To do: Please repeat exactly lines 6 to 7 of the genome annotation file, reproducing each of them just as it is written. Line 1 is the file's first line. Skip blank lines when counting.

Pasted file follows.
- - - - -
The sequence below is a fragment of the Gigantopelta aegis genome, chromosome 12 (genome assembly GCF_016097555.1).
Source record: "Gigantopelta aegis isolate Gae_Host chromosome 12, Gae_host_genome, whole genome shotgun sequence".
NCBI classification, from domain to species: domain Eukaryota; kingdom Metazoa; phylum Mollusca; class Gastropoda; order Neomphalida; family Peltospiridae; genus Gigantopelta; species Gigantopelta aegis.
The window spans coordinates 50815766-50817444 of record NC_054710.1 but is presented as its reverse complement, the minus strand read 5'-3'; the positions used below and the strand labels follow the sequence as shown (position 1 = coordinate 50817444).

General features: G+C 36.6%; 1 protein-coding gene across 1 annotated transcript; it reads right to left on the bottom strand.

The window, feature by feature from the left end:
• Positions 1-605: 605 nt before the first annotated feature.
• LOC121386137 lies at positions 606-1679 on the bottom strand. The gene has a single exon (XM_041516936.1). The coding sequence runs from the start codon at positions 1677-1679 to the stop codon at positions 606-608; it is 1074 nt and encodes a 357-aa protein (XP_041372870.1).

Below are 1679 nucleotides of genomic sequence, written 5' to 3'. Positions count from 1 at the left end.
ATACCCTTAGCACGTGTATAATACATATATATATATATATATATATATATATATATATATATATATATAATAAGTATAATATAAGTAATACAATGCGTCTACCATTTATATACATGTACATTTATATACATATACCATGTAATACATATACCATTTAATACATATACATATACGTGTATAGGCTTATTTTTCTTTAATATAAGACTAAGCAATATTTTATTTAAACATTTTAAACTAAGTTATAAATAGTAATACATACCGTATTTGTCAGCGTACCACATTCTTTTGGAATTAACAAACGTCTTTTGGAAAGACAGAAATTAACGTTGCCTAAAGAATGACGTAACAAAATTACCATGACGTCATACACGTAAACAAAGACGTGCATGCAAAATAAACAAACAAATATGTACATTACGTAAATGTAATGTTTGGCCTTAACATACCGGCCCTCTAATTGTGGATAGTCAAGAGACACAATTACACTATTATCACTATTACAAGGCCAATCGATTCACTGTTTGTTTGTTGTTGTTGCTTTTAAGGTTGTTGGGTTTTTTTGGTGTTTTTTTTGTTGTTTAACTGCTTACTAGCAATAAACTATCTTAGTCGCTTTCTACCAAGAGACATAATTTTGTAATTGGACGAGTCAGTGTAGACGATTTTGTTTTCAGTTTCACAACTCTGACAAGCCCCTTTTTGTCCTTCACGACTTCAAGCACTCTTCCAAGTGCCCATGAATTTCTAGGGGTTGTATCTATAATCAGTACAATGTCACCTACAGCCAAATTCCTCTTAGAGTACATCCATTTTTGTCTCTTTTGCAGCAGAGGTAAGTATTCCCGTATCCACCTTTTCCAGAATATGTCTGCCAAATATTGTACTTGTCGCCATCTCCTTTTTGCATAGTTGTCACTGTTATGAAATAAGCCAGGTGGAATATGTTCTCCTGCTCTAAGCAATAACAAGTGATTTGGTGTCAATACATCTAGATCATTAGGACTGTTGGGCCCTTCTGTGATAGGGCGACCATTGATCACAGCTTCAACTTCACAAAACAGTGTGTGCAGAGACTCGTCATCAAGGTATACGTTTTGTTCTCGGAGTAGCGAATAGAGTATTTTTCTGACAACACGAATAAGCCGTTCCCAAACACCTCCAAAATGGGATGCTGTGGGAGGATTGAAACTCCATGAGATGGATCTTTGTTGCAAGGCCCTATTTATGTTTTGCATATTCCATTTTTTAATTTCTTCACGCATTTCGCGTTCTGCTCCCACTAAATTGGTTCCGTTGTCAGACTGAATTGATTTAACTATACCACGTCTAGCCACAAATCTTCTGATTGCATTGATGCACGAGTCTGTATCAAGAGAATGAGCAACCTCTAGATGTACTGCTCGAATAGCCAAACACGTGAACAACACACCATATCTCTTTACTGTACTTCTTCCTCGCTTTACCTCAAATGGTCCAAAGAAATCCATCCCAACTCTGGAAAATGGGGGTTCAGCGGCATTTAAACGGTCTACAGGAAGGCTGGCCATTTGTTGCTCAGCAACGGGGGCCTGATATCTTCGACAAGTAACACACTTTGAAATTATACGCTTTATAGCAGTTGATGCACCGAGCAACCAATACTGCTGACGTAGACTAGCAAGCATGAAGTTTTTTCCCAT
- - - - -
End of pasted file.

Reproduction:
The window, feature by feature from the left end:
• Positions 1-605: 605 nt before the first annotated feature.